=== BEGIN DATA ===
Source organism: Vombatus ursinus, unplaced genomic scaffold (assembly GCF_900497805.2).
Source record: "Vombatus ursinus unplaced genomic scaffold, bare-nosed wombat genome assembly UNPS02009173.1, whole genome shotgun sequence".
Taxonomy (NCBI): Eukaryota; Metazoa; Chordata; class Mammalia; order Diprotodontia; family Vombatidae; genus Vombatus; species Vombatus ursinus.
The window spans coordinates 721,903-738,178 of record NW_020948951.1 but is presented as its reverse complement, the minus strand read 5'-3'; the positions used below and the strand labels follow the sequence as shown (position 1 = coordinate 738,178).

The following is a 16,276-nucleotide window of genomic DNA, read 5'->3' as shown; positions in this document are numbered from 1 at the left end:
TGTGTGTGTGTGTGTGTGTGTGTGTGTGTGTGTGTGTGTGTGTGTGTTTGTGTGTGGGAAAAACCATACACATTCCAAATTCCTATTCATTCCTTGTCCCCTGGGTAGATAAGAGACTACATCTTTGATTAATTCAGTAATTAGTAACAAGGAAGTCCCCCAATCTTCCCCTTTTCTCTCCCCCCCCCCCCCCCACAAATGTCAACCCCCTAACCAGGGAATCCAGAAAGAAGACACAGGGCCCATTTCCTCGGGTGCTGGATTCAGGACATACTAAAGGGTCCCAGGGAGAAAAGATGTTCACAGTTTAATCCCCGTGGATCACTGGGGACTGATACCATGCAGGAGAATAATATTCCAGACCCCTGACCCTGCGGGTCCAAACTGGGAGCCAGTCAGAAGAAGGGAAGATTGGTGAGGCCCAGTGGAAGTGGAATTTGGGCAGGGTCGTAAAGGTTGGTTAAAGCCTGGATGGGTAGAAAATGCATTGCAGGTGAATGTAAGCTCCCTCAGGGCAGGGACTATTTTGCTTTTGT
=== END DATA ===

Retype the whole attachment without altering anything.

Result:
Source organism: Vombatus ursinus, unplaced genomic scaffold (assembly GCF_900497805.2).
Source record: "Vombatus ursinus unplaced genomic scaffold, bare-nosed wombat genome assembly UNPS02009173.1, whole genome shotgun sequence".
Taxonomy (NCBI): Eukaryota; Metazoa; Chordata; class Mammalia; order Diprotodontia; family Vombatidae; genus Vombatus; species Vombatus ursinus.
The window spans coordinates 721,903-738,178 of record NW_020948951.1 but is presented as its reverse complement, the minus strand read 5'-3'; the positions used below and the strand labels follow the sequence as shown (position 1 = coordinate 738,178).

The following is a 16,276-nucleotide window of genomic DNA, read 5'->3' as shown; positions in this document are numbered from 1 at the left end:
TGTGTGTGTGTGTGTGTGTGTGTGTGTGTGTGTGTGTGTGTGTGTGTTTGTGTGTGGGAAAAACCATACACATTCCAAATTCCTATTCATTCCTTGTCCCCTGGGTAGATAAGAGACTACATCTTTGATTAATTCAGTAATTAGTAACAAGGAAGTCCCCCAATCTTCCCCTTTTCTCTCCCCCCCCCCCCCCCACAAATGTCAACCCCCTAACCAGGGAATCCAGAAAGAAGACACAGGGCCCATTTCCTCGGGTGCTGGATTCAGGACATACTAAAGGGTCCCAGGGAGAAAAGATGTTCACAGTTTAATCCCCGTGGATCACTGGGGACTGATACCATGCAGGAGAATAATATTCCAGACCCCTGACCCTGCGGGTCCAAACTGGGAGCCAGTCAGAAGAAGGGAAGATTGGTGAGGCCCAGTGGAAGTGGAATTTGGGCAGGGTCGTAAAGGTTGGTTAAAGCCTGGATGGGTAGAAAATGCATTGCAGGTGAATGTAAGCTCCCTCAGGGCAGGGACTATTTTGCTTTTGT